gb&d: Some architects are known for shaping the architecture of a certain city, but you’ve designed major landmarks all around the world. How does a global portfolio affect your style and approach to architecture?
César Pelli: It doesn’t so much affect the style, but it gives me an expanded understanding from working with different people, with different traditions, and different expectations. It really forces you to open your mind, and that has been very useful for me and everybody in my firm.
gb&d: How does the individual city shape its respective project?
CP: We try to respond as closely as we can to the nature of each city, to the traditions, to their expectations. I don’t believe that architects should be imposing their style or their plans on every city in the world; it is a bad development at this moment in architecture. Too many architects are just trying to make all of their buildings look like a brand, and that may be good for business, but that is terrible for the cities because they lose character. If I go to Paris, I go to see the beauty of Paris and the coherence of Paris.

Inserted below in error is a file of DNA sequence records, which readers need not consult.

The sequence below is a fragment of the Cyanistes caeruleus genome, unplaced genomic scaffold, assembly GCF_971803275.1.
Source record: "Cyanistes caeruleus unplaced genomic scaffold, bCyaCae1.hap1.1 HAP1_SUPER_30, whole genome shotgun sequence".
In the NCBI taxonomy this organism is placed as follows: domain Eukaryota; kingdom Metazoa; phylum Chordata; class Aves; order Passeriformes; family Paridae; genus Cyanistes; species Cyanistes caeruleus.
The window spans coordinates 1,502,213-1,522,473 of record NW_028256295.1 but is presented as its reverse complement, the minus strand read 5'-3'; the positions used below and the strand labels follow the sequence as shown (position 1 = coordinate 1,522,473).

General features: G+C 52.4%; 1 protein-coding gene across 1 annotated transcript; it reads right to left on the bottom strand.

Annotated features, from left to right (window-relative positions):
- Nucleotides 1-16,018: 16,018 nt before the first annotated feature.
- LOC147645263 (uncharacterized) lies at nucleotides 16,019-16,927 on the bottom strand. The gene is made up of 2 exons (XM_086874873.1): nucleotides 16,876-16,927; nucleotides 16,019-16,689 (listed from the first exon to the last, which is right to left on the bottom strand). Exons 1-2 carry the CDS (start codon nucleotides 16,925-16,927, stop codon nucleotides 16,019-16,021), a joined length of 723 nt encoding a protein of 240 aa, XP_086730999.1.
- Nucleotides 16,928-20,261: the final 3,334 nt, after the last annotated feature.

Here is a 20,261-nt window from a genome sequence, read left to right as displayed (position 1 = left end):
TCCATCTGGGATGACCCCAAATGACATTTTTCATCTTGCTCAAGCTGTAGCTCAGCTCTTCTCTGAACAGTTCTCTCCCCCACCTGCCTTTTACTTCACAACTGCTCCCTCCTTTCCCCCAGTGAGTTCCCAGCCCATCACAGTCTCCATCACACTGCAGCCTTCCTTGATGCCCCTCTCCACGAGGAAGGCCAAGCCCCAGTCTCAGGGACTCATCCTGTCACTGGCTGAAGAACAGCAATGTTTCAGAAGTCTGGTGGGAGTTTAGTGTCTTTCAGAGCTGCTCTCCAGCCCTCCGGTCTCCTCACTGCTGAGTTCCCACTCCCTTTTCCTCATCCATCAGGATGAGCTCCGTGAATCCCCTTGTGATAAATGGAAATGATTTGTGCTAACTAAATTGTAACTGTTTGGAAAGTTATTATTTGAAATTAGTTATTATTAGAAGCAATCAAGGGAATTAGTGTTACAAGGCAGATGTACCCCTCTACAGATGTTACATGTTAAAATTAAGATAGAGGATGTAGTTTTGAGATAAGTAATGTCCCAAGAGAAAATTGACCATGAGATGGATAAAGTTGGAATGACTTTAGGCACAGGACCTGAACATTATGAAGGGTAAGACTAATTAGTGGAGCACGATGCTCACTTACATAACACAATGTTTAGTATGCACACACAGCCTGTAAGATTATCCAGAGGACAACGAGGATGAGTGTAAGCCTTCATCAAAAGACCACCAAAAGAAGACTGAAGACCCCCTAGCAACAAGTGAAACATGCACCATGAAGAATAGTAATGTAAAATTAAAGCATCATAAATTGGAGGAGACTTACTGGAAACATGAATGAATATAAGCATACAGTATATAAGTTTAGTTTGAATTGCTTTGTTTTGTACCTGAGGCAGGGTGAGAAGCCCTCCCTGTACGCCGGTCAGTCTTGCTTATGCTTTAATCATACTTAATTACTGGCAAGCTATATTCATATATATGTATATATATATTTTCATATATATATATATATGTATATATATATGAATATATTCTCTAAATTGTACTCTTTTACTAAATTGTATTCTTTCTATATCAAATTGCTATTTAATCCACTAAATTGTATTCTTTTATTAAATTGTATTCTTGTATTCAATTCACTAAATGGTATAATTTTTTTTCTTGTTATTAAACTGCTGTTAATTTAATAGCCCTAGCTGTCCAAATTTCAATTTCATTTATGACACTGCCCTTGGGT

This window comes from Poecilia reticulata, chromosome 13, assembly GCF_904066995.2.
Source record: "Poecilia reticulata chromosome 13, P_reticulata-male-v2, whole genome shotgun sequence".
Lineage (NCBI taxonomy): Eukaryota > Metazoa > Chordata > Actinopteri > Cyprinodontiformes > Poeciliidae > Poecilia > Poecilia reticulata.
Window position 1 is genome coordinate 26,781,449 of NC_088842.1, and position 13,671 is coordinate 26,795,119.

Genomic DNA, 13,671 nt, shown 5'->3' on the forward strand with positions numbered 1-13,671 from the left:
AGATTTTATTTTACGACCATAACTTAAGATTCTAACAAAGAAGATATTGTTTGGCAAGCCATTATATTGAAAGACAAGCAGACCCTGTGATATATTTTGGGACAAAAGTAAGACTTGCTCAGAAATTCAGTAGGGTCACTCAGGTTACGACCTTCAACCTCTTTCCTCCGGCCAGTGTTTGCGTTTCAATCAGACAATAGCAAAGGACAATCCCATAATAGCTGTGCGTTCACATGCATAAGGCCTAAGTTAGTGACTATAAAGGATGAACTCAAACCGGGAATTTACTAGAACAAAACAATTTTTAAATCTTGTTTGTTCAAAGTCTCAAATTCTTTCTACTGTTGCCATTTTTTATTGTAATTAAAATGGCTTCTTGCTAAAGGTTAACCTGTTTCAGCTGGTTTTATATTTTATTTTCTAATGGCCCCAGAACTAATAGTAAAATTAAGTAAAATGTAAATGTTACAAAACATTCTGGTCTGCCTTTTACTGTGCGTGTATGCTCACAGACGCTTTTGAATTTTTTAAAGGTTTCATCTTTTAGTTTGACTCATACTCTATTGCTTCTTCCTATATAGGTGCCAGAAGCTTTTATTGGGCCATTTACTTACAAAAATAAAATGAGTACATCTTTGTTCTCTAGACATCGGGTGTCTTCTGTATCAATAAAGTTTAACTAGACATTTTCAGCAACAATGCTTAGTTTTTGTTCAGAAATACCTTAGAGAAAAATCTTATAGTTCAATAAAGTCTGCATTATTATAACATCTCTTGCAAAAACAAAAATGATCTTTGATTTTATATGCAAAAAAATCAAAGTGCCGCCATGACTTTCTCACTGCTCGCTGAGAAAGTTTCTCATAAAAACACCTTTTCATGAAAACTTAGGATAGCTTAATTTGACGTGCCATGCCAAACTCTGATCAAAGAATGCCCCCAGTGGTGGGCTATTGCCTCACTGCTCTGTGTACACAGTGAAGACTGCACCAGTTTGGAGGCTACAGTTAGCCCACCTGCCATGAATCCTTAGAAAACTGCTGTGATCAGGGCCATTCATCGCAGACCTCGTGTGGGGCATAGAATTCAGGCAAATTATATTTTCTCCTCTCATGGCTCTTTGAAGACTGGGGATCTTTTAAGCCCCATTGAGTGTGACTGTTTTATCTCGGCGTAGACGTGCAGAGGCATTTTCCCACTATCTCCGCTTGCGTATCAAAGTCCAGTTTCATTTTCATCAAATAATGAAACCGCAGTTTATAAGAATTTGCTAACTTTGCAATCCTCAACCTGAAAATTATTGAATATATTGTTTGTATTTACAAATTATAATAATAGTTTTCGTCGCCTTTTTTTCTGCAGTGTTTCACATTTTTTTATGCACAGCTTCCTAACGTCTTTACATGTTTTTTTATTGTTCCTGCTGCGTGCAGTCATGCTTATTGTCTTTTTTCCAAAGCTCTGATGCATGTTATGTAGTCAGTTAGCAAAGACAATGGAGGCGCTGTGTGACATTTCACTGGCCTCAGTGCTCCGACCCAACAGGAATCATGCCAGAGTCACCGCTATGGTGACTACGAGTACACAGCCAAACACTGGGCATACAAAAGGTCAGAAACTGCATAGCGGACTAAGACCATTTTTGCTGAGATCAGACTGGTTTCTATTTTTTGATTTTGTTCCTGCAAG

gb&d: Your buildings are so unique from one another that I don’t know if I could look at a building and say, “That’s Cesar Pelli.” Do you have a signature that everyone is just missing or do you like the anonymity of your design aesthetic?
CP: I have avoided what is called a ‘signature.’ Unquestionably, I have preferences about proportions, about colors—which colors go with which colors—that would be different from project to project, but somebody who knows me well could tell that these different projects have the same sensitivities. But that is the only thing.
gb&d: How do you make every project unique then?